Known since the past centuries, the masonry structures incorporated under the convent and the church of St. Augustine have been identified, by some scholars, with the Basilica that the Roman military architect Vitruvius, at the service before of Caesar and then of Augustus, would have built in the Augustan age, as he wrote in his treatise: De Architectura libri Decem.

In the area, located two meters below the level of the current road, emerge: a large outer perimeter wall thirty meters long and four meters high, divided into columns and windows; a radial structure, leaning against the terminal part of the corridor, which has seven square pillars linked, through arches, at the trapezoidal walls; a semicircular layout which is accompanied by a porch with vaulted ceiling.

The building technique of the walls is extremely careful and homogeneous: it is core walls (the interior is in cement mortar and machining chips) with an external coating of yellow sandstone blocks extracted from local quarries.

According to medieval and Renaissance tradition, the area housed a temple (probably the Fanum Fortunae that gave the name to the city): therefore, there is a continuity of religious type of the area that would have later host the medieval Church of St. Lucia and then that of St. Augustine.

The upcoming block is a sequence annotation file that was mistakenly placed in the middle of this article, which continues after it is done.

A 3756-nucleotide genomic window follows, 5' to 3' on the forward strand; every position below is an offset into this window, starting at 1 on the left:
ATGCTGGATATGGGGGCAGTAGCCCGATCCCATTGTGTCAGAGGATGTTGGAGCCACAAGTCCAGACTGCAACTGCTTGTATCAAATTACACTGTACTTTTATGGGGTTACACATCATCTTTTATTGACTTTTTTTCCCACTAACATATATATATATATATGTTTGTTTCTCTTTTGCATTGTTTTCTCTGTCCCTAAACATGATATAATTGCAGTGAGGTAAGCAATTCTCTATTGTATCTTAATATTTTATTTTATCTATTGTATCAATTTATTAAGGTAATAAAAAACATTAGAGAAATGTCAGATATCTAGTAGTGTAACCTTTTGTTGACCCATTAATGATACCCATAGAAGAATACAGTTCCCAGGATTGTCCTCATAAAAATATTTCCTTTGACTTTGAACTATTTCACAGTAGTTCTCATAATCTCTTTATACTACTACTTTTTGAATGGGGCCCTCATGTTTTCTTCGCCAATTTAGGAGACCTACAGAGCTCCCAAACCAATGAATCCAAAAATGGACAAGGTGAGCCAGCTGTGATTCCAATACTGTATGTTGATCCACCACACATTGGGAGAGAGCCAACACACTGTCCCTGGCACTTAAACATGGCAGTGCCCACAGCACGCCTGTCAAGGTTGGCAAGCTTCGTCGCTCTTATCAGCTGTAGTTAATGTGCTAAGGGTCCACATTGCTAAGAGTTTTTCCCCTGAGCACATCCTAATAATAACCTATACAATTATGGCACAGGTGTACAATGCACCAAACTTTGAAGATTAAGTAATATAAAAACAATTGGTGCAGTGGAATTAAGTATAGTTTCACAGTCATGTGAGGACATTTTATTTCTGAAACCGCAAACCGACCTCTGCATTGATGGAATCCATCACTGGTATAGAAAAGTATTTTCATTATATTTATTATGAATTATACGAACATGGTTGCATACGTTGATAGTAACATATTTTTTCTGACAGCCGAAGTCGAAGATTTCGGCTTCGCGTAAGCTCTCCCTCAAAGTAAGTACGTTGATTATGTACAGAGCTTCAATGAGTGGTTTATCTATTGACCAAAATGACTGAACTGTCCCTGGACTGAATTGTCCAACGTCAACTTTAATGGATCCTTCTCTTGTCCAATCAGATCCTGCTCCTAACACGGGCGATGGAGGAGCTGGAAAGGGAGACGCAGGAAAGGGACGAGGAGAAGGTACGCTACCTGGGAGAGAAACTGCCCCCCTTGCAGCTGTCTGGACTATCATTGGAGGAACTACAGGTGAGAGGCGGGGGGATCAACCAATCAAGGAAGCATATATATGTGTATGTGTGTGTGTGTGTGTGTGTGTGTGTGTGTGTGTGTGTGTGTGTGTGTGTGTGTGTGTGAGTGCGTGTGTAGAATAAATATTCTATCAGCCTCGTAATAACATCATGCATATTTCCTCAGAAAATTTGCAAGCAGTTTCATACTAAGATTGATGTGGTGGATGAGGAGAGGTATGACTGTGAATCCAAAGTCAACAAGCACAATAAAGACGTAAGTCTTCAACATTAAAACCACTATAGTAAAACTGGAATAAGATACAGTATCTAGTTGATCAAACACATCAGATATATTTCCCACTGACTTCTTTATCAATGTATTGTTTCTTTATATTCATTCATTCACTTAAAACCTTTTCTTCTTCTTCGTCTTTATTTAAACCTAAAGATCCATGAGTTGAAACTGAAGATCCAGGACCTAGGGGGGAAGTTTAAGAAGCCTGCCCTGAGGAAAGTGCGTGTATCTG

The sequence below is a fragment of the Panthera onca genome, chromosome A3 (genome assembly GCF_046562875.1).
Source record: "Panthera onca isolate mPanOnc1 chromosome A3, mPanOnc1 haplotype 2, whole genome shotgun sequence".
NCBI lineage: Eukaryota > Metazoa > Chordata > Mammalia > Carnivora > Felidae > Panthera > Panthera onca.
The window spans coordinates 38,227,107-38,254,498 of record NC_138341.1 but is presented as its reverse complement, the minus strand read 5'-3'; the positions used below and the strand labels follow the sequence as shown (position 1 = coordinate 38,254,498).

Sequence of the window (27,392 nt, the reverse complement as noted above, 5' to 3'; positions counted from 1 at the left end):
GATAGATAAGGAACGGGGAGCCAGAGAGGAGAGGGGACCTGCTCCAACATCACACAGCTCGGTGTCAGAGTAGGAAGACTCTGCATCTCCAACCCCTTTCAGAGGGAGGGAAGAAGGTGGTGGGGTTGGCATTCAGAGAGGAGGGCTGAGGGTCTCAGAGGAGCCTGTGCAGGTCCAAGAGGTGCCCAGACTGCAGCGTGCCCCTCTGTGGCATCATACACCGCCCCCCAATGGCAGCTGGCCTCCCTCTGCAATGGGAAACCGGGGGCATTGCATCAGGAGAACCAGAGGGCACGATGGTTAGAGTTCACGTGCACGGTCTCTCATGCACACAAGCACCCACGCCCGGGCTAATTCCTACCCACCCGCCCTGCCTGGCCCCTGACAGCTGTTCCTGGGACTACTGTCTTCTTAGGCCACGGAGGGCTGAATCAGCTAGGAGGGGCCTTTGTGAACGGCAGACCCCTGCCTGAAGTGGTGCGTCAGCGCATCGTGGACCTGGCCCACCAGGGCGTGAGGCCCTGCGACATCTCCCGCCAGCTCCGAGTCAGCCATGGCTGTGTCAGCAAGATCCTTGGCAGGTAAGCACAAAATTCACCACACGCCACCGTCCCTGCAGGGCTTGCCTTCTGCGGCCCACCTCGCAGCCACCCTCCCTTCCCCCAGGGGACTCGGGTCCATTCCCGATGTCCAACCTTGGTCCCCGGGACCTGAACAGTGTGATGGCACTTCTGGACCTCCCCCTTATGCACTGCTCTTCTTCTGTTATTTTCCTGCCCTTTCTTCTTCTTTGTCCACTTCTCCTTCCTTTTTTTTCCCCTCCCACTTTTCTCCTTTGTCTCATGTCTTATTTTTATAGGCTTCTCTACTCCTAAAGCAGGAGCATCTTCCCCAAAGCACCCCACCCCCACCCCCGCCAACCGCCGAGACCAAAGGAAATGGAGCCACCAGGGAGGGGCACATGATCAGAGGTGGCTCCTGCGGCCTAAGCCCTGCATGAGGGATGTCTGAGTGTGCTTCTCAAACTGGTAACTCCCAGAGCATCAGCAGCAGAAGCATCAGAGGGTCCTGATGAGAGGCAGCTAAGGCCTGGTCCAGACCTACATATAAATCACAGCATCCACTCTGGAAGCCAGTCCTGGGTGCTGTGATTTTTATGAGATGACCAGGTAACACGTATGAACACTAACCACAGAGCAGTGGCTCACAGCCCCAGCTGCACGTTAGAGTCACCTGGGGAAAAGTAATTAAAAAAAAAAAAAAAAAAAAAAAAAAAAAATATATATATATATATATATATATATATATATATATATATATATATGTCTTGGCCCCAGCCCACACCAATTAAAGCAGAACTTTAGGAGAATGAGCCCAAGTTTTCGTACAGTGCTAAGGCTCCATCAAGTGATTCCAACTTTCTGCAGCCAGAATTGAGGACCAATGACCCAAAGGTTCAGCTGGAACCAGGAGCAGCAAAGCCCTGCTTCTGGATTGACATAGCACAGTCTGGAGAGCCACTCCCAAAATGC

Unable to establish with certainty, according to current knowledge, the destination of the structures described above, we can only say that they are the remains of a large building, with a certain prestige - due to the care of execution of masonry structures - and of considerable attendance. The epigraphic documentation shows construction activity from the first century b.C. to the third and fourth centuries a.D.

After the excavations carried out from 1840 to 1964, the last inspection, carried out by the Superintendence and the Archeoclub volunteers of Fano, has unearthed everyday objects and coins that bear witness, for the urban area of Fano, a continuity of settlement from the late Republican era to the medieval one. To the north-east side of the complex are visible functional structures identifiable in a small bathroom.



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